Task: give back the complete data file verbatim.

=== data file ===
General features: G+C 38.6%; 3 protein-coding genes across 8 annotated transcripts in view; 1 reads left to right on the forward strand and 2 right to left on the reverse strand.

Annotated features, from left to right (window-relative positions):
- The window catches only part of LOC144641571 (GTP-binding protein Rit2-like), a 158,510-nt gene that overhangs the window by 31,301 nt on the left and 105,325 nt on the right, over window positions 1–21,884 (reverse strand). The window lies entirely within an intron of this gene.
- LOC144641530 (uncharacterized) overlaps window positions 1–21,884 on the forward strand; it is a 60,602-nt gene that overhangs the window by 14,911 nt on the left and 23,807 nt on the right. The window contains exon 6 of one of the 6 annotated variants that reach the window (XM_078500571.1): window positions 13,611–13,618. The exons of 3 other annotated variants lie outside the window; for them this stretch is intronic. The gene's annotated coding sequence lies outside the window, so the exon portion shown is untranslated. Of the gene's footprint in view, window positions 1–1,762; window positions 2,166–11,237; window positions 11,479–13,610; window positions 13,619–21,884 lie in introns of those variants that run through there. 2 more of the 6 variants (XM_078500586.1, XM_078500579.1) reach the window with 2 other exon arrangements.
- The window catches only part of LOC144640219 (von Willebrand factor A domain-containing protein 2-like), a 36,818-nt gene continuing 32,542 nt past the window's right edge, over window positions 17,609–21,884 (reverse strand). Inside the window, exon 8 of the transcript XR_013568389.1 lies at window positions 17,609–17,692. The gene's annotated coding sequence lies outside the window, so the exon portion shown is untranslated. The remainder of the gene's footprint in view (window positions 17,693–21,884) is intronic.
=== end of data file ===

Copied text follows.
General features: G+C 38.6%; 3 protein-coding genes across 8 annotated transcripts in view; 1 reads left to right on the forward strand and 2 right to left on the reverse strand.

Annotated features, from left to right (window-relative positions):
- The window catches only part of LOC144641571 (GTP-binding protein Rit2-like), a 158,510-nt gene that overhangs the window by 31,301 nt on the left and 105,325 nt on the right, over window positions 1–21,884 (reverse strand). The window lies entirely within an intron of this gene.
- LOC144641530 (uncharacterized) overlaps window positions 1–21,884 on the forward strand; it is a 60,602-nt gene that overhangs the window by 14,911 nt on the left and 23,807 nt on the right. The window contains exon 6 of one of the 6 annotated variants that reach the window (XM_078500571.1): window positions 13,611–13,618. The exons of 3 other annotated variants lie outside the window; for them this stretch is intronic. The gene's annotated coding sequence lies outside the window, so the exon portion shown is untranslated. Of the gene's footprint in view, window positions 1–1,762; window positions 2,166–11,237; window positions 11,479–13,610; window positions 13,619–21,884 lie in introns of those variants that run through there. 2 more of the 6 variants (XM_078500586.1, XM_078500579.1) reach the window with 2 other exon arrangements.
- The window catches only part of LOC144640219 (von Willebrand factor A domain-containing protein 2-like), a 36,818-nt gene continuing 32,542 nt past the window's right edge, over window positions 17,609–21,884 (reverse strand). Inside the window, exon 8 of the transcript XR_013568389.1 lies at window positions 17,609–17,692. The gene's annotated coding sequence lies outside the window, so the exon portion shown is untranslated. The remainder of the gene's footprint in view (window positions 17,693–21,884) is intronic.